"Thank you, men. Continue the search."

Burkehart moved over to the wolf lying on the ground. He prodded it with his sword, then with his foot. When it didn't move, he bent down to examine it more closely, moving his hands through its fur. He lifted its head, then let it drop back to the ground. "There is no blood on this wolf. Someone broke its neck. A nice clean kill."

"Someone?" Braun asked.

"One of the Fair Folk, perhaps. I don't know any humans who are strong or quick enough to dispatch a wolf so efficiently. Elves are common in these parts. A Fae has been hovering around Castle Welf. We could have been followed, or they could have happened by." Burkehart stood up and continued searching for clues.

"Elves. Fae." Braun walked over to the wolf, but he barely glanced at it. He let out a sigh. "Then there is hope. Some of the Fair Folk may have rescued the boys and taken them to safety or to care for them if they are wounded."

Burkehart was silent a moment before answering. "Frankly, it would be better for the boys if they were carried off by the wolves. Wolves would offer a quick death. Their suffering would be short."

Braun's jaw dropped. "We have no proof either of them is dead. Wounded, perhaps, but we don't even know if the blood is theirs."

"Be realistic, Master Braun," Burkehart said as he continued searching the ground for clues. "It is likely at least one, if not both of them, is dead or mortally wounded." Burkehart looked up at the sky. "It will be dark soon and the wolves may return. We need to secure the camp."

"I disagree. There is every reason to hope they are both alive, and their best chance is for us to continue the search and find them as quickly as possible."

"It's too dangerous in the dark." Burkehart looked at the sky again. "Those clouds are going to make the night even darker than usual. We will have to wait until morning. Pray it doesn't rain and destroy any trail they may have left."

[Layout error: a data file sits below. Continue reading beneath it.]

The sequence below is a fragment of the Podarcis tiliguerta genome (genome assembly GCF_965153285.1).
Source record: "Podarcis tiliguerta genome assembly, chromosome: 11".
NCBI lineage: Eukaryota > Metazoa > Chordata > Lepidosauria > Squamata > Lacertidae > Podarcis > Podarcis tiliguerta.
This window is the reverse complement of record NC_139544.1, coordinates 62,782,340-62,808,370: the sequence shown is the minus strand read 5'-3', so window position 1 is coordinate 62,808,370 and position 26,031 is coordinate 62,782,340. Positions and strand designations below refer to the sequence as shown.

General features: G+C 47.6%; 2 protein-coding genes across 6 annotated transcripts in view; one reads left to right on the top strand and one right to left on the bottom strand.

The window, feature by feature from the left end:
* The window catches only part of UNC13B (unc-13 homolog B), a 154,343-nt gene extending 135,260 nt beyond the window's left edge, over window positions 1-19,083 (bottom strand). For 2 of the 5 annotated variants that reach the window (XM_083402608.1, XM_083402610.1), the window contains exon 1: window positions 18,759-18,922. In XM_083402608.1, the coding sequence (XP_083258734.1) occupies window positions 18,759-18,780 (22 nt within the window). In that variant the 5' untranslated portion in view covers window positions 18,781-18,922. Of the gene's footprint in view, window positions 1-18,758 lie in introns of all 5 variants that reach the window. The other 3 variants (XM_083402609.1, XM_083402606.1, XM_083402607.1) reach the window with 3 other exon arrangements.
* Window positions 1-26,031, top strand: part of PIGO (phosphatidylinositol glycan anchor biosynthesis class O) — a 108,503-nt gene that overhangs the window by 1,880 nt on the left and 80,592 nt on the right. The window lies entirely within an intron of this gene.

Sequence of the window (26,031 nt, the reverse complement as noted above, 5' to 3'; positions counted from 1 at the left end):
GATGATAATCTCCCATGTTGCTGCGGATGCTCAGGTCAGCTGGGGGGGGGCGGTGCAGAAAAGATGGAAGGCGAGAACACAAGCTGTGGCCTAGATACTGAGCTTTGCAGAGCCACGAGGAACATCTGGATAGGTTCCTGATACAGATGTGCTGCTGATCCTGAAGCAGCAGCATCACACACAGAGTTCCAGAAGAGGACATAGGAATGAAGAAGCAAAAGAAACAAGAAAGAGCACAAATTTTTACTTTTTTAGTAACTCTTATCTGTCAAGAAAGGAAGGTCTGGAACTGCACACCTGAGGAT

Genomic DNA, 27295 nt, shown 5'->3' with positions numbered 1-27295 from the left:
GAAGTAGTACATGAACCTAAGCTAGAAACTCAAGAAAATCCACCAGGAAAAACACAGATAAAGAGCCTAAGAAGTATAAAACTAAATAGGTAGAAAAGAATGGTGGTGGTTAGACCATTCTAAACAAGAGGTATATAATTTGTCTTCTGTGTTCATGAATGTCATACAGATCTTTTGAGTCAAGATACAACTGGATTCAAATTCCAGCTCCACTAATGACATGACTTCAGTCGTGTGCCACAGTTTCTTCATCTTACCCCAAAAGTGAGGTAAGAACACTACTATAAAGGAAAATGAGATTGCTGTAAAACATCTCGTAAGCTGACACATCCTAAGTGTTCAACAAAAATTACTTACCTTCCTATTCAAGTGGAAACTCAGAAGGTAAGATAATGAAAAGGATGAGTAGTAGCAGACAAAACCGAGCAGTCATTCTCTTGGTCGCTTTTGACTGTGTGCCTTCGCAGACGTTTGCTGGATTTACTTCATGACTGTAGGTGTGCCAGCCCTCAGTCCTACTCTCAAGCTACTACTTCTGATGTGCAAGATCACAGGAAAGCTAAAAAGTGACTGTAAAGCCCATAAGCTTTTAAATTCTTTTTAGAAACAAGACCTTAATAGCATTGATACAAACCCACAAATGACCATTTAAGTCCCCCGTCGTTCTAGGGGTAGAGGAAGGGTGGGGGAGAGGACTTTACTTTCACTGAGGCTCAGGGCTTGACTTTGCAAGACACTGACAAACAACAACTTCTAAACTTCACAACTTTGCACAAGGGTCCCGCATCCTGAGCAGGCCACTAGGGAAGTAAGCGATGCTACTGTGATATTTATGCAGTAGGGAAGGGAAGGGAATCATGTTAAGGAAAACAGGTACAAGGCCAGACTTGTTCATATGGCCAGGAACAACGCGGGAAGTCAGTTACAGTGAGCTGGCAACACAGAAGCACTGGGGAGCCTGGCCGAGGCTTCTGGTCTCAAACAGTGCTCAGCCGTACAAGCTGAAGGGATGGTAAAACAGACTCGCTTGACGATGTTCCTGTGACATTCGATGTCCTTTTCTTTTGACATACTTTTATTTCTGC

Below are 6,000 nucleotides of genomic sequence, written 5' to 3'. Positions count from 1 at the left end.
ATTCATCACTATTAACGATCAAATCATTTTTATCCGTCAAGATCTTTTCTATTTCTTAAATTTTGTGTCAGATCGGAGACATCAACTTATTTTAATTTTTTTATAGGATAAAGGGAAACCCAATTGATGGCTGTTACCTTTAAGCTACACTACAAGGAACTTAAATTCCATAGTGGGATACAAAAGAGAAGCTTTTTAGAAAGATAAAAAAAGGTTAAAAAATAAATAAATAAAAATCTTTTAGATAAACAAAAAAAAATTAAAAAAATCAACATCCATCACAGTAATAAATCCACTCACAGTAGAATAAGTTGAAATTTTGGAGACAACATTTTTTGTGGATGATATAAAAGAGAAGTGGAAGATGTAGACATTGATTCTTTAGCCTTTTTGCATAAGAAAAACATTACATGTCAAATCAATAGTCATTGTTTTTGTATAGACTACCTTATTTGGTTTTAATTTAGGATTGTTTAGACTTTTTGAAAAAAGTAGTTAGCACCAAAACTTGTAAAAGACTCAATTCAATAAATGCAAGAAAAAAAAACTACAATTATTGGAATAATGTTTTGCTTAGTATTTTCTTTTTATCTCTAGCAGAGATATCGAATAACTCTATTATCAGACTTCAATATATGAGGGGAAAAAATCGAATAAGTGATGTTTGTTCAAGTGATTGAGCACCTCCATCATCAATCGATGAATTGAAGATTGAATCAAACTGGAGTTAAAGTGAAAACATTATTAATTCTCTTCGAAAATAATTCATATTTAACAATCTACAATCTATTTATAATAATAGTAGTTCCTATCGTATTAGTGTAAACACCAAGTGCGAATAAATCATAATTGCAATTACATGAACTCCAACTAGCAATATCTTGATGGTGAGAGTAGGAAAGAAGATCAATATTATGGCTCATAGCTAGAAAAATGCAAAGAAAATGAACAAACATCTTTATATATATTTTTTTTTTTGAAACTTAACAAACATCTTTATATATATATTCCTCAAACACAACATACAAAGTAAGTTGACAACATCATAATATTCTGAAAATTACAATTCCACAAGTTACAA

The knuckles of Braun's hands turned white as he gripped his staff to steady himself. In a low controlled voice he said, "Are you giving up on finding them before we even start a search, Captain?"

"No." Burkehart bent down to examine a patch of blood, pausing a moment to examine the position of the leaves and to turn over some twigs. He didn't bother to look up at Braun when he continued. "No. I have not given up, Master Braun, but I am realistic. There is always a chance the boys escaped, however, it is slight. If the wolves have them, they are dead. And I hold little hope they are safe if they are in the hands of the Fair Folk."

"You're a bit hard on the Fair Folk, aren't you?"

"Have you ever faced one of them in battle?"


"No, you would be too young to remember the wars. So you have no idea what they do to their captives, do you, Master Braun?"

"Do you, Captain?"

Burkehart turned his gaze on Braun, an angry glint in his eyes. "Unfortunately, yes."



The book continues with The Piper, part 12. We will provide a link to it when you review this below.

Author Notes
Thank you to GaliaG for the use of the artwork, "Music Abstract."

Cast of Characters

Piper = A musical apprentice, just turned age15.

Rupert = A musical apprentice. Piper's friend, age 14.

Grand Master Raymond Acker = Head of the music guild. Piper's grandfather. Recently deceased leaving Piper an orphan under the care of the music guild.

Captain Burkehart = Captain of the Guard at Castle Welf

Redd-Leif Summerstorm = A Fae

Master Braun = Troubadour recently promoted to the rank of Master in the music guild at Castle Welf.